Targeting a common mutation in patients with hormone receptor (HR)–positive, human epidermal growth factor receptor 2 (HER2)-negative advanced breast cancer with the alpha-specific phosphatidylinositol-3-kinase (PI3K) inhibitor alpelisib improved progression-free survival, according to late-breaking results reported by André et al at the European Society for Medical Oncology (ESMO) 2018 Congress (Abstract LBA3_PR).
“Alpelisib is the first drug to show a benefit in a genomic subgroup of [patients with] breast cancer,” said lead author Fabrice André, MD, PhD, Professor of Medical Oncology at the Institut Gustave Roussy, Villejuif, France, in a statement. He explained, “We have had HER2-targeted drugs targeting the HER2 protein but, until now, the use of tumor genomics has not really entered the practical care of breast cancer, unlike melanoma or lung cancer.”
About 40% of patients with HR-positive breast cancer have PIK3CA mutations, activating the PI3K pathway leading to cancer progression and resistance to endocrine therapy. Alpelisib (BYL719) is an oral PI3K inhibitor that is alpha-specific.
“The alpha isoform of PI3K is the one that is mutated in breast cancer. Previous PI3K inhibitors targeted all four isoforms, so there were a lot of toxicities,” noted Dr. André. A previous phase I trial with alpelisib published by Mayer et al in Clinical Cancer Research showed promising preliminary efficacy and manageable safety profile.
The SOLAR-1 trial randomly selected 572 postmenopausal women or men with HR-positive, HER2-negative advanced breast cancer; 341 had PIK3CA mutations when tumor tissue was tested. The patients had good Eastern Cooperative Oncology Group performance status (≤ 1) and had received one or more prior lines of hormonal therapy but no chemotherapy for advanced breast cancer. They had not previously received fulvestrant (Faslodex) or any PI3K, Akt, or mTOR inhibitor, and were not on concurrent anticancer therapy.
Patients were randomly assigned to receive oral alpelisib (300 mg/d) or placebo plus intramuscular fulvestrant (500 mg every 28 days and on days 1 and 15 of treatment cycle 1). The primary endpoint was locally assessed progression free survival in patients with PIK3CA mutations, detected in tumor tissue.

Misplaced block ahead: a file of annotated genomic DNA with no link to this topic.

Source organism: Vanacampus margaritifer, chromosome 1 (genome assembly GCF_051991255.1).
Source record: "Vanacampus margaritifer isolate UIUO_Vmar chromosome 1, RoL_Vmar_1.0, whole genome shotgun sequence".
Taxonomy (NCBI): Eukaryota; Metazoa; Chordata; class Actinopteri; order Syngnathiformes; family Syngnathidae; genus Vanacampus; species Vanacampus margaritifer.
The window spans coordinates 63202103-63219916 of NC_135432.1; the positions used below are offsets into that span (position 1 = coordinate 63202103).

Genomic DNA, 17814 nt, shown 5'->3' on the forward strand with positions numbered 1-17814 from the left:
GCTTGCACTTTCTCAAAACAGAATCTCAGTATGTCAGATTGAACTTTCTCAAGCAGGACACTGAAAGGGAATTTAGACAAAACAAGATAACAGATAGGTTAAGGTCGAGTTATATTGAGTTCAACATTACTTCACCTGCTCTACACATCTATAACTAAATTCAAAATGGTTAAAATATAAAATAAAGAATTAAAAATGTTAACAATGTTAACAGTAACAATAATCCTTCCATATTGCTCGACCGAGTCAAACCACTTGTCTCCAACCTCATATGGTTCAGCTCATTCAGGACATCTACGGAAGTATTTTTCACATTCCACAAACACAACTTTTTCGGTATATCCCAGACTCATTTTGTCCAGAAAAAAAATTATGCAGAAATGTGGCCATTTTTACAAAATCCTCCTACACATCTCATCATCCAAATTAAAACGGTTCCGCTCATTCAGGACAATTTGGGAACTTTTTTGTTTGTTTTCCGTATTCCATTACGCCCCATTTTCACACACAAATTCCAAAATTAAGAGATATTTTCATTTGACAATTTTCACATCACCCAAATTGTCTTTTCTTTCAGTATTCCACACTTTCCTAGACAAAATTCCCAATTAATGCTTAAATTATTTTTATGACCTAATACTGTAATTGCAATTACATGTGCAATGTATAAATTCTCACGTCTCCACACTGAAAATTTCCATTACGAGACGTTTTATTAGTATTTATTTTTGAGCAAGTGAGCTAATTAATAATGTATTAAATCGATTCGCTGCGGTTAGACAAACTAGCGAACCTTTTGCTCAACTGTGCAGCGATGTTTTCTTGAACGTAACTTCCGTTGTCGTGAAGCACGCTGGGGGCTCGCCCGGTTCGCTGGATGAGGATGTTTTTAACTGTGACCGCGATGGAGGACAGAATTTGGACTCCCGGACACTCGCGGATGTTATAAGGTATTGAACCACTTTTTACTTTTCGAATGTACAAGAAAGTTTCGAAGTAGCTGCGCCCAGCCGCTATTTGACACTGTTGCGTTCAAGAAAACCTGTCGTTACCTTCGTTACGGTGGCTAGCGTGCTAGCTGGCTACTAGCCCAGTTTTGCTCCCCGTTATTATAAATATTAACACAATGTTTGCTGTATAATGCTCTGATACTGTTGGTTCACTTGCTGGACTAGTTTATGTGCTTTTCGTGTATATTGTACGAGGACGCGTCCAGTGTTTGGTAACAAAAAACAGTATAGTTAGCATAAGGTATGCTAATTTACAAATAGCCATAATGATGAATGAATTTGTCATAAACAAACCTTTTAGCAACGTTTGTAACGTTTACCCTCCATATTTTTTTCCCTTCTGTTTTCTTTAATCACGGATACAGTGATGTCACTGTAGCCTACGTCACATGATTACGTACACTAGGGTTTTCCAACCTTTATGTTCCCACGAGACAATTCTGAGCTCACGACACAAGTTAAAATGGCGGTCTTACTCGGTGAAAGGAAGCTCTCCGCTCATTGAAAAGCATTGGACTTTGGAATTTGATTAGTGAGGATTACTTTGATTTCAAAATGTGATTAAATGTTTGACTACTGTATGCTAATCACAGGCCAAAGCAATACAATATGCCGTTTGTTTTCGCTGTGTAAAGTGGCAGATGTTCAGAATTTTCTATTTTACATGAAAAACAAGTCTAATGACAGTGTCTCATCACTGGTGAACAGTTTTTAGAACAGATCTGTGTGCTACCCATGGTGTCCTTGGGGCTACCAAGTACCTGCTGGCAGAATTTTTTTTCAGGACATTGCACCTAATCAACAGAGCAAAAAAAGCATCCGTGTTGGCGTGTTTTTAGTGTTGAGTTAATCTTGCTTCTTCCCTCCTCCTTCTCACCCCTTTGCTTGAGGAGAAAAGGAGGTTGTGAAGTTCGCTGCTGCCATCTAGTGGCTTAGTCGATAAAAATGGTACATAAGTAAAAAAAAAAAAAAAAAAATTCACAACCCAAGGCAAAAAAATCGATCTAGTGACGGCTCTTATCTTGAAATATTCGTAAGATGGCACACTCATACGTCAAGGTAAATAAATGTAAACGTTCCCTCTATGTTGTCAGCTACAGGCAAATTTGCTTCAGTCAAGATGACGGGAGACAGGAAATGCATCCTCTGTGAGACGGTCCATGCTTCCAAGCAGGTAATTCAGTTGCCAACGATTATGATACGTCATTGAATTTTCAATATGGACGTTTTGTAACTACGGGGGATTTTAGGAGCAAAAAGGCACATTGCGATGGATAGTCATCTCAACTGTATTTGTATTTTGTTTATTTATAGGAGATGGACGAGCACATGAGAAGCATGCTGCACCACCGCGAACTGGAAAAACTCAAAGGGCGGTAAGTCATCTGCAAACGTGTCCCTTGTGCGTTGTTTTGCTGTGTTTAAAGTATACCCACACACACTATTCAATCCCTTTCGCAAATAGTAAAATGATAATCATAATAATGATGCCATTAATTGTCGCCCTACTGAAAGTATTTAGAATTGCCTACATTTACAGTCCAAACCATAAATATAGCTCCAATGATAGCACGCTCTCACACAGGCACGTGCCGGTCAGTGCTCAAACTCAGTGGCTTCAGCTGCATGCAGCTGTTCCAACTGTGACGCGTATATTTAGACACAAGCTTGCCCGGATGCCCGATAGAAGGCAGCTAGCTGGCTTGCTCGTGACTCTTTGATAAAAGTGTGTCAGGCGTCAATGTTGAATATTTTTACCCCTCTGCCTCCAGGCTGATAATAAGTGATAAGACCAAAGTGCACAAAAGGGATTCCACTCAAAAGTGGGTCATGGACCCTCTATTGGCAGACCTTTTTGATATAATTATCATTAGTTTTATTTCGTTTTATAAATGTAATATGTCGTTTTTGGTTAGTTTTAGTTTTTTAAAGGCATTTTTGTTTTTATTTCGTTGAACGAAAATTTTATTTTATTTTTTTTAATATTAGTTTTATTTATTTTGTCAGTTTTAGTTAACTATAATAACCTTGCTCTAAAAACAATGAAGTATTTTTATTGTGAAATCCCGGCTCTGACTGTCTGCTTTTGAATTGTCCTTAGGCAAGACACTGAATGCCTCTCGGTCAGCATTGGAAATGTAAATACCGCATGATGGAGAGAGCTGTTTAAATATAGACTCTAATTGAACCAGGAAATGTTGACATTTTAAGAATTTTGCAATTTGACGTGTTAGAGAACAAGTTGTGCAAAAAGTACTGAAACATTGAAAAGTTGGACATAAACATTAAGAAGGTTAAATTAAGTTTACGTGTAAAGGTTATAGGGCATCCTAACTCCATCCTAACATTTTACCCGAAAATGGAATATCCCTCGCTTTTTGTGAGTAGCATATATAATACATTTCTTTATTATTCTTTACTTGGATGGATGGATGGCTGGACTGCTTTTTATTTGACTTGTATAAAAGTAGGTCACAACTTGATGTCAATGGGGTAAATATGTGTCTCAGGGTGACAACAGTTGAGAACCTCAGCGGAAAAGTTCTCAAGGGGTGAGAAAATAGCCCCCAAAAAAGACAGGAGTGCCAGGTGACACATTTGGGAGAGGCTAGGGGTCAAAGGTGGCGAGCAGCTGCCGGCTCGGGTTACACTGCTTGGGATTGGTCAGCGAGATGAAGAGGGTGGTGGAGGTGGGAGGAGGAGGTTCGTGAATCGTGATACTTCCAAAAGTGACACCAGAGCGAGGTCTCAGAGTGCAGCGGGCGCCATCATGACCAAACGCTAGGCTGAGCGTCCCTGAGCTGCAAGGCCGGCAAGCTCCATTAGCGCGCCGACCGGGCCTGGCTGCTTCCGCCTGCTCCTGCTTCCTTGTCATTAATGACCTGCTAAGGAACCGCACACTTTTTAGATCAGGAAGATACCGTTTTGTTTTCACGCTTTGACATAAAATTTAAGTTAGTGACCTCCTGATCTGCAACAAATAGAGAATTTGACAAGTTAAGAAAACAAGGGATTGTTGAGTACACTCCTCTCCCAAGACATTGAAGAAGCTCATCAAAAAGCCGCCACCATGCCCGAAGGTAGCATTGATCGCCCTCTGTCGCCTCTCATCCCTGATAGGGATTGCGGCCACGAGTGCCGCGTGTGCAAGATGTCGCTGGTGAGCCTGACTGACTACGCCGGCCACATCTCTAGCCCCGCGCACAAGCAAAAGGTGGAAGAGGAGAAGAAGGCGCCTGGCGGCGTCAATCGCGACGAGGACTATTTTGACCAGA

Results showed the PFS was nearly twice as long in patients with PIK3CA mutations randomly assigned to receive alpelisib compared to the placebo group. The median PFS was 11.0 months in the alpelisib arm compared to 5.7 months in the placebo group (HR 0.65, 95% CI 0.50–1.25, P = .00065) at a median follow-up of 20.0 months.
Just over one-third (36%) of patients with measurable PIK3CA-mutated advanced breast cancer (n = 262) responded to alpelisib plus fulvestrant, whereas the overall response rate in the placebo/fulvestrant group was 16% (P = .0002). The secondary endpoint of locally assessed progression-free survival in patients without PIK3CA mutations did not meet the predefined proof of concept endpoint (hazard ratio = 0.85, 95% confidence interval = 0.58–1.25, median = 7.4 vs 5.6 months).
Dr. André said, “Alpelisib offers the potential for increased life expectancy in patients with HR-positive, HER2-negative advanced breast cancer with PIK3CA mutations.” But he cautioned, “For now, the follow-up is short, so we cannot say whether there is a long-term survival benefit … but alpelisib increased progression-free survival, and that will hopefully translate to improvement in outcome.”
The most frequent side effects with alpelisib were hyperglycaemia (which Dr. André said could be managed with metformin), nausea, decreased appetite, and rash. Dr. André said, “There is no life-threatening toxicity or major toxicity that would be expected to affect quality of life. This is good, because alpelisib is a drug that is supposed to be given before chemotherapy.”
Commenting on the study, Angelo Di Leo, MD, PhD, Head of the Department of Medical Oncology, Hospital of Prato, Italy, said in a statement, “This is the first trial to show a clinically relevant benefit with a PI3K inhibitor combined with endocrine therapy in patients with HR-positive, HER2-negative advanced breast cancer with PIK3CA mutations.”
Dr. Di Leo added, “The next critical step will be to understand when, and how, this compound should be incorporated into the current treatment algorithm—upfront, in combination with endocrine therapy and a [cyclin-dependent kinase (CDK)4/6] inhibitor, or sequentially, after disease progression on the combination of endocrine therapy and a CDK4/6 inhibitor.” He cautioned that a limitation of the study was that only a modest number of patients were pretreated with CDK4/6 inhibitors, which have become a standard of care in this setting.
Considering the wider implications, Dr. André said, “This study opens the door for clinical genomics for breast cancer as the first study to show that treatment based on a patient’s tumor genomic profile … can improve the outcome.” He predicted, “These results will have a major impact on practice because we have to implement genomic testing for breast cancer.”
Dr. Di Leo agreed. “If PI3K inhibitors become a treatment option for patients with advanced breast cancer, assessing PIK3CA mutations using plasma samples (liquid biopsies) will become standard of care, with the considerable advantage of this being a noninvasive procedure.”
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